Marks Daily Apple
Serving up health and fitness insights (daily, of course) with a side of irreverence.
19 Jun

Apple-Stuffed Roasted Chicken With Sweet Potato Chips

After all the animal fat talk this week, I figured a recipe was in order. But how could I make a dish that revolved around animal fat? Animal fats usually are just cooking aids, rather than stars of the show – it wasn’t like I could just plop a few ounces of rendered lard on a plate and serve that up – so I had to somehow emphasize them. To accomplish this, I used three different animal fats in the making of the dish. Bacon lard coated the oven-roasted chicken, the apples cooked in goose fat, and the sweet potato chips were fried in freshly-rendered beef tallow.

Here’s what you’ll need:

A chicken (I used a four-pounder)
Apples (I used gala)
Sweet potatoes
Goose fat
Bacon lard
Sea salt
A lemon

First, preheat your oven to 425 degrees and place your three fats on the counter to soften. Rinse your chicken and save the organs. After patting it dry, coat your chicken, inside and out, with sea salt and black pepper. Make sure the salt is really being absorbed into the skin. Set it aside until this takes place.

Next, chop up your apples into cubes. I used 3 medium sized gala apples, very crisp and sweet. They were organic, so I left the peels on. Sprinkle a good amount of fresh lemon juice (about half a lemon’s worth) onto your apples and toss.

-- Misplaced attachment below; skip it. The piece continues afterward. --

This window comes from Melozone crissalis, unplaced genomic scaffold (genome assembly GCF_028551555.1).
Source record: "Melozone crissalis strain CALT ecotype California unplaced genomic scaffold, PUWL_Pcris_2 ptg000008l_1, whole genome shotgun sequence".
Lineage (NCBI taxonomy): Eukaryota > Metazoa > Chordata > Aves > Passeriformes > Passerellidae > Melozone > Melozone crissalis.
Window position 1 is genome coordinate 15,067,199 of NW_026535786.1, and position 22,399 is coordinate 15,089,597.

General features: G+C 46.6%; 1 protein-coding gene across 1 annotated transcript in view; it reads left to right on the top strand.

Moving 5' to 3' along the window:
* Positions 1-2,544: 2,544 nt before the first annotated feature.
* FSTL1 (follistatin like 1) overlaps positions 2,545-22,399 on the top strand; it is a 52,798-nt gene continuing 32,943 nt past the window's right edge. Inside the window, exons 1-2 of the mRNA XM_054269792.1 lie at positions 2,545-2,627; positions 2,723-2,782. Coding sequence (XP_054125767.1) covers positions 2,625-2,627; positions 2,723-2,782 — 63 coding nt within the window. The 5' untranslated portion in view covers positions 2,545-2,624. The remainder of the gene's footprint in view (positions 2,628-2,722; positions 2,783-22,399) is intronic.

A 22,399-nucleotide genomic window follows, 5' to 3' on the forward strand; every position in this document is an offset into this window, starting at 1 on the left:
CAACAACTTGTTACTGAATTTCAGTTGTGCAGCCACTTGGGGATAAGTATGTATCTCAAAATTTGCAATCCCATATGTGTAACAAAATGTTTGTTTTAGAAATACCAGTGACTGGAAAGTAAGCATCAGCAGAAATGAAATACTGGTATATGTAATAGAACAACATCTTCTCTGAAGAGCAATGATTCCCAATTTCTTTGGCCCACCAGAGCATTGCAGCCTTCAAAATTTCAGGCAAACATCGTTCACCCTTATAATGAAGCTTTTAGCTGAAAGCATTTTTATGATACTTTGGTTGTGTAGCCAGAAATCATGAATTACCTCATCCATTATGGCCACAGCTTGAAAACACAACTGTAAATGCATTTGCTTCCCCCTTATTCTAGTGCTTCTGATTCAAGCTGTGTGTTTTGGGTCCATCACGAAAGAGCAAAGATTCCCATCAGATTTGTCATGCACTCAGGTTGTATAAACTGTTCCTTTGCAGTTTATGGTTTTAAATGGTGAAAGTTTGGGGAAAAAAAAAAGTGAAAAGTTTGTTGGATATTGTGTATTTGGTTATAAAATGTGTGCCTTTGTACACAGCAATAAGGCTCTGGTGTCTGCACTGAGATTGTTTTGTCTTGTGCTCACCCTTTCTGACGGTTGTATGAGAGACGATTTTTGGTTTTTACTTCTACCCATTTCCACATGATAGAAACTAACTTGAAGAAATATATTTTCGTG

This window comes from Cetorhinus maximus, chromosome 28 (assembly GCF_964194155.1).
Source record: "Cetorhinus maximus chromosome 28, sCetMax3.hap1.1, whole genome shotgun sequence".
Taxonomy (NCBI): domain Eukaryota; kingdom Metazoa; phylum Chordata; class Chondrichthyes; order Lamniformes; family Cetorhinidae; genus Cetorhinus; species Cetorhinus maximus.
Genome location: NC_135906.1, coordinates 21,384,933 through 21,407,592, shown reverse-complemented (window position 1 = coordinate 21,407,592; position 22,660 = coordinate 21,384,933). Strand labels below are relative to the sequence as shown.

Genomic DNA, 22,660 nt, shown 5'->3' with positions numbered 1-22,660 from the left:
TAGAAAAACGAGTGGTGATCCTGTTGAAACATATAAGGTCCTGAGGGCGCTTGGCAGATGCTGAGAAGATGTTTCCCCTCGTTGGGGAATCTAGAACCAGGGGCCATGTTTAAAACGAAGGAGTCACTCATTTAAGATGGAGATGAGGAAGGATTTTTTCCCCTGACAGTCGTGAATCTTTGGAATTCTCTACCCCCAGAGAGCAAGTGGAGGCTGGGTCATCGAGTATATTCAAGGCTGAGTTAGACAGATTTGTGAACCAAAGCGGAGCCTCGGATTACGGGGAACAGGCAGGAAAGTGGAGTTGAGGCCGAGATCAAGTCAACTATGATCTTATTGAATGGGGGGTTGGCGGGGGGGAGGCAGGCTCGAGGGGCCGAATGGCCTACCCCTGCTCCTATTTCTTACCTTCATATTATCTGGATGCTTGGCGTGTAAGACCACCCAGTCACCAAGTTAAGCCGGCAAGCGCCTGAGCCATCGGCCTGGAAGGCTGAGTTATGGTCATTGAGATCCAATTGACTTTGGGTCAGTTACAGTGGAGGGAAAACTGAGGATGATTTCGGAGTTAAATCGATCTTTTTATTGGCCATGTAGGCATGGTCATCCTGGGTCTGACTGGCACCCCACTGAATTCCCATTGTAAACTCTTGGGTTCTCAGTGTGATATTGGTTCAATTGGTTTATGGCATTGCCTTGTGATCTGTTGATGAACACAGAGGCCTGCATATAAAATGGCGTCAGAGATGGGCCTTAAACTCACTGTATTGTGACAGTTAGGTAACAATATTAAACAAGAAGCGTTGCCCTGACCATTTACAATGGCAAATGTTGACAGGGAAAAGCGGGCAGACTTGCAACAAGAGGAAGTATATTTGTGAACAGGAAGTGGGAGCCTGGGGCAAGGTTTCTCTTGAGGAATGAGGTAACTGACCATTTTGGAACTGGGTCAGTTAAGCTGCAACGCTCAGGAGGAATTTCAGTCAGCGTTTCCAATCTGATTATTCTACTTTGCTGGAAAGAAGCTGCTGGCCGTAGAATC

Stuff your chicken with the apples. If you can’t fit them all, don’t worry. You’ll be removing the original bunch about halfway through the roasting, at which point you can re-stuff the chicken with the leftover apples.

Coat the chicken liberally with the softened bacon lard. I used three nice big globs. You’ll probably have to use your hands and get a little greasy if you really want a good coating… and you want a good coating. Once it’s all coated (don’t forget the bottom), put the chicken breast up in a roasting pan and pop it into the oven.

While the chicken roasts and the delicious scent of heated bacon fat fills the kitchen, you should prep the sweet potatoes. Peel them and then, with the sharpest knife available, slice them as thin as you can. Achieving a crispy sweet potato can be really difficult, and a thickness of more than a few millimeters pretty much makes it impossible (without resorting to a starchy coating, which you don’t want). Lay your potato slices out on a paper towel, sprinkle salt on both sides, and cover them with another paper towel. The salt will draw out moisture and the towels will soak it up. Remember, moisture is the enemy of crispness.

After thirty minutes in the oven, reduce the heat to 375 degrees. The skin should be nicely browning by now. If you have more apples you’d like to cook, now’s the time to make the switch. Use a spoon to scoop out the warm apples and reserve them in a bowl. Stuff the chicken with the new apples. Put the bird back in the oven.